The deadline has been Beat. By Two days, no less.
I sat and stared at schedules and classroom numbers until the screen was a blur. There was a bit of confusion because I am not exactly clear for what’s on the paper that has my list (from the late 70s) of transfer classes on it. Do the highlights mean I Need it, or did it Transfer?
Throwing my hands up in defeat, I decided to take my chances without an appointment at the Academic Advisor office.
That was on Tuesday, August 9.
The wait was only 30 minutes. The Advisor, who has M.S. after her name on the door of her office, took one look at the wrinkled paper and said it would be best for me to get into a Math 135/136 class if I want an actual Associate Degree. Math 131 is usually set up for students who simply need any Math class credit, and if I want to move onward to a B.A. degree, then I would have to take another math class later anyway. Having earned a B in Intermediate Algebra, I can handle the challenge. Uh huh, she has more confidence than I do about this studying and passing grade expectations. She put my name in at 2pm Tuesdays and Thursdays. I’ll be a zombie that time of day, but the teacher has good evaluations from former students.
Then she says I need another Humanities class, although two of those did transfer. She looked at the schedule with slots still open. Nothing like me waiting until the last minute, and beggars can’t be choosers. I told her that I remember Greek architecture, and Aristotle and Charlemagne and pictures of paintings from all those years ago. I’ve never had any formal class about music since high school, so I’m in for Music Appreciation 10am M-W-F.
Required by every student is Composition 102. Having had a terrible experience in Comp 101, I am not looking gladly at this necessity. I also specified I want a man teacher for writing, which was a good thing, because the only two classes with openings are both taught by males. I now have an evening class on Tuesdays from 6-9pm.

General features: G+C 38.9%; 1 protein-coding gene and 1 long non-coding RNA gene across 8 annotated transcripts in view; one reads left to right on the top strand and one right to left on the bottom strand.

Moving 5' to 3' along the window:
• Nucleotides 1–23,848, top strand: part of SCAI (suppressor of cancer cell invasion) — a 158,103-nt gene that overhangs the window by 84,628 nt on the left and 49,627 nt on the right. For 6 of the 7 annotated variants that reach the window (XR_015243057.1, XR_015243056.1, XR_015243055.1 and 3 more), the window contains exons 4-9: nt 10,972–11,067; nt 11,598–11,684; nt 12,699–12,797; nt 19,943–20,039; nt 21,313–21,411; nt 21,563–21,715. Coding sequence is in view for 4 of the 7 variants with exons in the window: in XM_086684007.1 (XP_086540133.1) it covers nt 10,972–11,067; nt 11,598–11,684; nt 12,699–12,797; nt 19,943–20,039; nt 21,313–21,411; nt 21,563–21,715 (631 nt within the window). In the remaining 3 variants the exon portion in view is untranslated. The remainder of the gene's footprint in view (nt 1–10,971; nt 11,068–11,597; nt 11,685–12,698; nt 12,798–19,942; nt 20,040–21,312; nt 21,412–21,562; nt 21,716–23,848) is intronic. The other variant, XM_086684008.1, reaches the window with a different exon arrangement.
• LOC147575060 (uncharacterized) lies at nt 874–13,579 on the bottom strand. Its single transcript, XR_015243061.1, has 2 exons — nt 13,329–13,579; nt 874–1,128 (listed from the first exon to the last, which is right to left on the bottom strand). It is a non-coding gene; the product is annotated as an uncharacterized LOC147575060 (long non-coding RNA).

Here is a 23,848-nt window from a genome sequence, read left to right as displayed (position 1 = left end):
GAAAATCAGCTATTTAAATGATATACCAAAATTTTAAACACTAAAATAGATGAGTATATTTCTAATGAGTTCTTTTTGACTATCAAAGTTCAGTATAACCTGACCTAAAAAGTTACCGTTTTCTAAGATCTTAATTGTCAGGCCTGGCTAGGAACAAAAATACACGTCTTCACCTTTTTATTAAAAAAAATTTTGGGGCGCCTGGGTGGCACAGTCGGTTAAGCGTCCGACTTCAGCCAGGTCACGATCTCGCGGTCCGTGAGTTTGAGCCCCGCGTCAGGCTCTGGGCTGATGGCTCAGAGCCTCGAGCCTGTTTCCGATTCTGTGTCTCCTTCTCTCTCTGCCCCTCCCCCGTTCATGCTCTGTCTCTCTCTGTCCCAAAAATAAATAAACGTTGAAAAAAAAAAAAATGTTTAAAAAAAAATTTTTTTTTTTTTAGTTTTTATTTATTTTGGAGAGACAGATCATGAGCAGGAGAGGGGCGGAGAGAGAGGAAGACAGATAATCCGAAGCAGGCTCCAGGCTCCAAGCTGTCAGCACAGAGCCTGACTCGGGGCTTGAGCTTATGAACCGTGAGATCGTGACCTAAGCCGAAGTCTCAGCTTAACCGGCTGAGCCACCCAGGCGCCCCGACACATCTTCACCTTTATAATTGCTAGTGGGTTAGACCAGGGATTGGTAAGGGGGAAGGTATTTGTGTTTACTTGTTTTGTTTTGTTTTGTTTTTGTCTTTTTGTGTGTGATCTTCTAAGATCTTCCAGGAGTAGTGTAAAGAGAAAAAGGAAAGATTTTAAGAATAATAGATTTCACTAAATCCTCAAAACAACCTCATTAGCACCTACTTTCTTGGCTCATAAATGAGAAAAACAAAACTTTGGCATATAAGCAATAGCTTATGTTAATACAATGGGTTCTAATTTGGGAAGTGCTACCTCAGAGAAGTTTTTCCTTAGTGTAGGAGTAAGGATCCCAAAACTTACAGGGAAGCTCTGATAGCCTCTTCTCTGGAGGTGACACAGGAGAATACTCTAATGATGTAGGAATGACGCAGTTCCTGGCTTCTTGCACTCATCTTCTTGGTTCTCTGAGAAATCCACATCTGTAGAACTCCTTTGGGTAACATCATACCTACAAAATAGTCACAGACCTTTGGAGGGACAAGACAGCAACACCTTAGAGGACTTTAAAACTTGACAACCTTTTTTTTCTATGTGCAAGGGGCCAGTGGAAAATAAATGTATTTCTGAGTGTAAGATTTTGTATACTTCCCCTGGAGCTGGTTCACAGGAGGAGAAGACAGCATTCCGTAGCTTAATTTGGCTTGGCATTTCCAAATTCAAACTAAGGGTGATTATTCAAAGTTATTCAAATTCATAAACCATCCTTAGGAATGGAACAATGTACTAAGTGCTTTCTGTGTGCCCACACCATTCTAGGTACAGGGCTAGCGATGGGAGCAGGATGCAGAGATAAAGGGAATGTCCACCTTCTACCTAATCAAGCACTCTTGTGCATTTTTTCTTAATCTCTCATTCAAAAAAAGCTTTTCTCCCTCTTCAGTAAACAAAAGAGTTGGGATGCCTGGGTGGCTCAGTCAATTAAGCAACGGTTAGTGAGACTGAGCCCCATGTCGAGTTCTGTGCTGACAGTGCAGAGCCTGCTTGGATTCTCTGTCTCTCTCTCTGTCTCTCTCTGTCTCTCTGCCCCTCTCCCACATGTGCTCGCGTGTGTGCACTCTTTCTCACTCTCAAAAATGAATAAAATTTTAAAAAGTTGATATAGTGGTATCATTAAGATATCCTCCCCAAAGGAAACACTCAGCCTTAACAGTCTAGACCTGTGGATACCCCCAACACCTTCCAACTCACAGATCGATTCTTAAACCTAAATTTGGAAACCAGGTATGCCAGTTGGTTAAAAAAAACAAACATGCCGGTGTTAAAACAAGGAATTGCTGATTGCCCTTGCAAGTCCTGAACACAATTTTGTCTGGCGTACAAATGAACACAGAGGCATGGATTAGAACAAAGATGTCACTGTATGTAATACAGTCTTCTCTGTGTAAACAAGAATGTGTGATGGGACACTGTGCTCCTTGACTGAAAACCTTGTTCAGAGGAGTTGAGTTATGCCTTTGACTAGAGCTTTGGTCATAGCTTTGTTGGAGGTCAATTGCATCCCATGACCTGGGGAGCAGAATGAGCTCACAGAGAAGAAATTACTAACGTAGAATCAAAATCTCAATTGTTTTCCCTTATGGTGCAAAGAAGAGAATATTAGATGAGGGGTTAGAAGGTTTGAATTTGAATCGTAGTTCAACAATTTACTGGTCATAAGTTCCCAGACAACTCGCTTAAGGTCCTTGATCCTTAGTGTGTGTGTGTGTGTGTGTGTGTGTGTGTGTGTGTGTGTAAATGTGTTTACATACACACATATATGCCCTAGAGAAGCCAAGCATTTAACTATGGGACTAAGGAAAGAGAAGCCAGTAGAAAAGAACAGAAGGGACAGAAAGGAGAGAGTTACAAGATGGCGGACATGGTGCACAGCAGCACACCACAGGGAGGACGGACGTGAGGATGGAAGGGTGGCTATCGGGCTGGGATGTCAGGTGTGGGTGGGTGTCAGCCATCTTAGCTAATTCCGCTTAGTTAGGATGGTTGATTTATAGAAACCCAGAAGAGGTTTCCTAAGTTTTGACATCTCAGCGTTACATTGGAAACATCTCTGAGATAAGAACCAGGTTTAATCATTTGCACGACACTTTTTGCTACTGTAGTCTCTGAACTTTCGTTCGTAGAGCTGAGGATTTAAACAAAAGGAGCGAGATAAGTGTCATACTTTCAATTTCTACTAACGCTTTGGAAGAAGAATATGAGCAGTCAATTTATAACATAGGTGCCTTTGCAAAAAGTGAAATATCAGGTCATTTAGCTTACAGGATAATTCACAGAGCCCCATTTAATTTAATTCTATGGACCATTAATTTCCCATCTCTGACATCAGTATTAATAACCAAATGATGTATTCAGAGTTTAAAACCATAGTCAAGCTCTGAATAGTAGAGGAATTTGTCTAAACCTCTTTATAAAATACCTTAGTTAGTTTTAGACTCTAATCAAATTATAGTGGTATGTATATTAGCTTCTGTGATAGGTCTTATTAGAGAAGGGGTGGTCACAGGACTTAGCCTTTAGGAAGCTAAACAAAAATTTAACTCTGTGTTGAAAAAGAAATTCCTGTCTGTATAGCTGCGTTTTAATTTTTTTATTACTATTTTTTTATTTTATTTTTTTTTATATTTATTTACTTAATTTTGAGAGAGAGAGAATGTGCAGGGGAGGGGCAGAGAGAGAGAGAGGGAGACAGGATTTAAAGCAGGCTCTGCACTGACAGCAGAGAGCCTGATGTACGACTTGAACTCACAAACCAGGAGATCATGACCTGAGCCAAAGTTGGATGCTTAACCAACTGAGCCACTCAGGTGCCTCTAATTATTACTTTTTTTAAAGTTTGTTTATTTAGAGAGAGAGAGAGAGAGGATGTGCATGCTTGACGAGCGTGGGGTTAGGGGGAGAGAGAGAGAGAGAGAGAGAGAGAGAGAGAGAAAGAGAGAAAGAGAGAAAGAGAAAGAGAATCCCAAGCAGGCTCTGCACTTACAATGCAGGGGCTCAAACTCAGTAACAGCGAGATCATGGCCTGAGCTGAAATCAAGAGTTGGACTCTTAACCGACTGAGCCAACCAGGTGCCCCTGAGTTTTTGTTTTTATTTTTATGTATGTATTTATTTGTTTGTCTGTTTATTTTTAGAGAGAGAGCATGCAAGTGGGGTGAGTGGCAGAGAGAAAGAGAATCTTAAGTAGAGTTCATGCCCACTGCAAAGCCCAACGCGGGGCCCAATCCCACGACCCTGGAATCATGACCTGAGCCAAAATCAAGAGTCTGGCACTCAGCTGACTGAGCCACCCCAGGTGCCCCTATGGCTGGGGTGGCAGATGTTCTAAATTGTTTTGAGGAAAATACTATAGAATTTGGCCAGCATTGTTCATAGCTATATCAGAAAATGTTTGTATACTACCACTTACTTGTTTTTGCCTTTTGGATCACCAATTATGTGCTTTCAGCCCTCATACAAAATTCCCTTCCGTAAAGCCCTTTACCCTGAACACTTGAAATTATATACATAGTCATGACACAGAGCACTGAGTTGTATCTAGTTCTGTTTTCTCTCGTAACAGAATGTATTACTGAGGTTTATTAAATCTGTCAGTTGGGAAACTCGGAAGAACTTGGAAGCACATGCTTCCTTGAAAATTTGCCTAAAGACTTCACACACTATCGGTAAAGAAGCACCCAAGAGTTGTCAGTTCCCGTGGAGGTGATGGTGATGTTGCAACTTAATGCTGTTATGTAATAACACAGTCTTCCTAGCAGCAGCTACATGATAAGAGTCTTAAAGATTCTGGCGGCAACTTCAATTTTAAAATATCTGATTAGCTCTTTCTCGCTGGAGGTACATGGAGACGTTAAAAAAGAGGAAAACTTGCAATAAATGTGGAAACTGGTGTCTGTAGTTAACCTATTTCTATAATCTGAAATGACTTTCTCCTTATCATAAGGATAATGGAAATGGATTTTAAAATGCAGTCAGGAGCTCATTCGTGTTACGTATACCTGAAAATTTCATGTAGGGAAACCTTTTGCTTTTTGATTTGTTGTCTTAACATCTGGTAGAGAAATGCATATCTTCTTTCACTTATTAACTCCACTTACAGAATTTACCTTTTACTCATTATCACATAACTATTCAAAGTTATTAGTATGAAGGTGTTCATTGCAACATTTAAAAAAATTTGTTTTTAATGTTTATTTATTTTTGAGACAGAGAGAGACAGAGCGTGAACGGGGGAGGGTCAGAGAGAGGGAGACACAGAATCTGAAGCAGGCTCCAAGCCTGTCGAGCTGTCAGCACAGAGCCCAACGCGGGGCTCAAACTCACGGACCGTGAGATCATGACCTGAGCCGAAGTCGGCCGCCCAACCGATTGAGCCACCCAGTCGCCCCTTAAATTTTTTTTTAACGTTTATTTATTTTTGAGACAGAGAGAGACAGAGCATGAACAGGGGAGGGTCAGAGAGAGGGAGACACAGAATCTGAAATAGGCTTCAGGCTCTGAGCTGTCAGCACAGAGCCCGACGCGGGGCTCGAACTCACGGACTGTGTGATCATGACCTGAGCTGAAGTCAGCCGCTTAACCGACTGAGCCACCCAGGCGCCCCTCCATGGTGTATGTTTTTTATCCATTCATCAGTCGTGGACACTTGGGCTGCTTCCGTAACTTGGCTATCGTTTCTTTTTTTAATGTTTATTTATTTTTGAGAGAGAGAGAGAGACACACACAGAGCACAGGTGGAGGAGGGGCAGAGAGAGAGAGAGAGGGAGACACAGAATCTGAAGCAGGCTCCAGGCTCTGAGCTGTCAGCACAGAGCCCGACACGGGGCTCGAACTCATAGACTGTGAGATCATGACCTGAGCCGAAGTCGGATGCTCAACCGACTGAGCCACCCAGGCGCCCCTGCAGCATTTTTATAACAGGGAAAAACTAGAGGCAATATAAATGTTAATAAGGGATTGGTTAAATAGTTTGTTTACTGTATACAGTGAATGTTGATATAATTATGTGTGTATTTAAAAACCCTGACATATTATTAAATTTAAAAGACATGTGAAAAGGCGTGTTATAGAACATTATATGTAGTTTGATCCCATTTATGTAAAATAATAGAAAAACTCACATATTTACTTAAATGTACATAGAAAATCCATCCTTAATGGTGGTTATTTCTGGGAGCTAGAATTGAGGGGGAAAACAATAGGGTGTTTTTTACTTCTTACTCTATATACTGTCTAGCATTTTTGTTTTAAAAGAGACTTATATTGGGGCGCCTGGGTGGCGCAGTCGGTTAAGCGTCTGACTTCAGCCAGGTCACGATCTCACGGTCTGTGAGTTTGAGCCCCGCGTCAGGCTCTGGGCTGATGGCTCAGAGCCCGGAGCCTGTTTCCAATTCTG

This fulfills the requirements for the basics towards an Associate Degree. Any other classes are electives.
Having not laid eyes on me before, this advisor was doing her best to get an idea of where I want to be when I’m done at the community college. I could read this of her, and I give myself credit for having lived long enough to be able to see the signs. This ability has not come easily for me, as my long history of low end jobs and disgruntled co-workers can verify.
Well, anyway, I liked being a daycare teacher much better than being an LPN. A couple Psychology credits did transfer, but she says I might like the Educational Psychology class, and it shouldn’t be as much work as the growth and development class I had been looking at. If I am worrying about homework for the math class, then I should take an easier class beside it. By this time, my head is really swimming, and I just want to get out of there. OK, Sure, I need to be full-time for the financial aid to come through.
She turns to her computer and scrolls down. She looks at the notes she had written, and within 10 minutes had me all enrolled, and the schedule, with its bill printed.
I was in awe, and I told her so, and now I tell you. She looked a bit embarrassed and said it’s her job, what she does all day long, she’s supposed to do it well.
I paid the tuition I owe with the VISA card. I’m going to get my books next Monday or Tuesday. $Aid cover$ them, apparently there is a $et-up at the bookstore.
I don’t know how it might be where you live, but the community college here sure is good for its citizens. Especially the ones like me who aren’t so good with school stuff. There are Interpersonal Communications classes, building good study habits (I am a bit lazy, truly I am), an afternoon session about writing a fine Resume (even after getting fired from a previous job), Tutors.
On the way out, I passed a table where the girl was handing out applications for Project Rise, which is aimed at folks who are the first to go to college from their family. I am not the first in the family, one sister earned a Master’s in her mid-40s, another one is an Accountant, and youngest sister already has an A.D. Husband and a couple sons have Bachelor’s degrees. On the app, I did have to say that neither parent went to college. Even for my age, it seems this is a big deal because the expectations for quality education are formed early in life.
I am still having a hard time taking it all in.
ME, a Full Time college student! Whenever someone asked what I do, I have to say I am a Student. There was awhile when I said Nurse. Janitor. Foodservice Worker. Daycare Teacher. None of those come close to the best one when I could answer MOM.
To everything there is a season. Now is the time for me. It would be better if Husband was taking classes. He actually enjoys getting educated. Maybe in another year or so, and if we win the lottery.
~~love and Huggs, Diane